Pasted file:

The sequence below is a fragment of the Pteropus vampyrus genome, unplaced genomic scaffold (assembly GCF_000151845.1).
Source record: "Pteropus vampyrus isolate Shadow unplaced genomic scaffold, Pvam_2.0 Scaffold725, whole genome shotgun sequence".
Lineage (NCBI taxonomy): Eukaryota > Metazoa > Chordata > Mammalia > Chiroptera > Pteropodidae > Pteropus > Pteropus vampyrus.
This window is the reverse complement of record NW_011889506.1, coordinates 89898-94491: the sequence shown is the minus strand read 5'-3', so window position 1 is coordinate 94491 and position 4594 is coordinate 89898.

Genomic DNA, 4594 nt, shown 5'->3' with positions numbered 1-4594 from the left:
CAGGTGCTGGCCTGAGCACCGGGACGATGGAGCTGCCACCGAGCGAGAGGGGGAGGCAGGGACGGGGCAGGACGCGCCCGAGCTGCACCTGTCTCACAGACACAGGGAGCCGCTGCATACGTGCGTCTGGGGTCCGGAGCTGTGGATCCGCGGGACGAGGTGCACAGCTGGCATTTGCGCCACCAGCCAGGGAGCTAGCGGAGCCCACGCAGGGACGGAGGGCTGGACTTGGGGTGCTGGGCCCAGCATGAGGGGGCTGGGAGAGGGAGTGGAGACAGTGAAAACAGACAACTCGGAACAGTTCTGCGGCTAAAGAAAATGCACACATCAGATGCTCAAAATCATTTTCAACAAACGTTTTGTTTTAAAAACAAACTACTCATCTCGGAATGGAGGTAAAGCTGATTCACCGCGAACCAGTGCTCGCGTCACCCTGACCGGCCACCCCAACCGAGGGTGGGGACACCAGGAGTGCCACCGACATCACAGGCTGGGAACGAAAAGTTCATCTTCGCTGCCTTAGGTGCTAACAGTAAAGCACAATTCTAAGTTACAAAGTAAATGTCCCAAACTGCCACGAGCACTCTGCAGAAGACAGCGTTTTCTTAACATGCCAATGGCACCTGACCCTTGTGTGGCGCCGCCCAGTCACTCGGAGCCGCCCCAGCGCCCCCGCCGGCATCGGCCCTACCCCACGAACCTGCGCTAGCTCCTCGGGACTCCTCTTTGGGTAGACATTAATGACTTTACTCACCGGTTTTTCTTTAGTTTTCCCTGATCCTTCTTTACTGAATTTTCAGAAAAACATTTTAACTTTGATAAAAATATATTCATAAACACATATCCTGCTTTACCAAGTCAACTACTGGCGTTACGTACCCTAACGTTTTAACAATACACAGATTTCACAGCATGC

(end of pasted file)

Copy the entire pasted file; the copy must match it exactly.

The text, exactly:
The sequence below is a fragment of the Pteropus vampyrus genome, unplaced genomic scaffold (assembly GCF_000151845.1).
Source record: "Pteropus vampyrus isolate Shadow unplaced genomic scaffold, Pvam_2.0 Scaffold725, whole genome shotgun sequence".
Lineage (NCBI taxonomy): Eukaryota > Metazoa > Chordata > Mammalia > Chiroptera > Pteropodidae > Pteropus > Pteropus vampyrus.
This window is the reverse complement of record NW_011889506.1, coordinates 89898-94491: the sequence shown is the minus strand read 5'-3', so window position 1 is coordinate 94491 and position 4594 is coordinate 89898.

Genomic DNA, 4594 nt, shown 5'->3' with positions numbered 1-4594 from the left:
CAGGTGCTGGCCTGAGCACCGGGACGATGGAGCTGCCACCGAGCGAGAGGGGGAGGCAGGGACGGGGCAGGACGCGCCCGAGCTGCACCTGTCTCACAGACACAGGGAGCCGCTGCATACGTGCGTCTGGGGTCCGGAGCTGTGGATCCGCGGGACGAGGTGCACAGCTGGCATTTGCGCCACCAGCCAGGGAGCTAGCGGAGCCCACGCAGGGACGGAGGGCTGGACTTGGGGTGCTGGGCCCAGCATGAGGGGGCTGGGAGAGGGAGTGGAGACAGTGAAAACAGACAACTCGGAACAGTTCTGCGGCTAAAGAAAATGCACACATCAGATGCTCAAAATCATTTTCAACAAACGTTTTGTTTTAAAAACAAACTACTCATCTCGGAATGGAGGTAAAGCTGATTCACCGCGAACCAGTGCTCGCGTCACCCTGACCGGCCACCCCAACCGAGGGTGGGGACACCAGGAGTGCCACCGACATCACAGGCTGGGAACGAAAAGTTCATCTTCGCTGCCTTAGGTGCTAACAGTAAAGCACAATTCTAAGTTACAAAGTAAATGTCCCAAACTGCCACGAGCACTCTGCAGAAGACAGCGTTTTCTTAACATGCCAATGGCACCTGACCCTTGTGTGGCGCCGCCCAGTCACTCGGAGCCGCCCCAGCGCCCCCGCCGGCATCGGCCCTACCCCACGAACCTGCGCTAGCTCCTCGGGACTCCTCTTTGGGTAGACATTAATGACTTTACTCACCGGTTTTTCTTTAGTTTTCCCTGATCCTTCTTTACTGAATTTTCAGAAAAACATTTTAACTTTGATAAAAATATATTCATAAACACATATCCTGCTTTACCAAGTCAACTACTGGCGTTACGTACCCTAACGTTTTAACAATACACAGATTTCACAGCATGC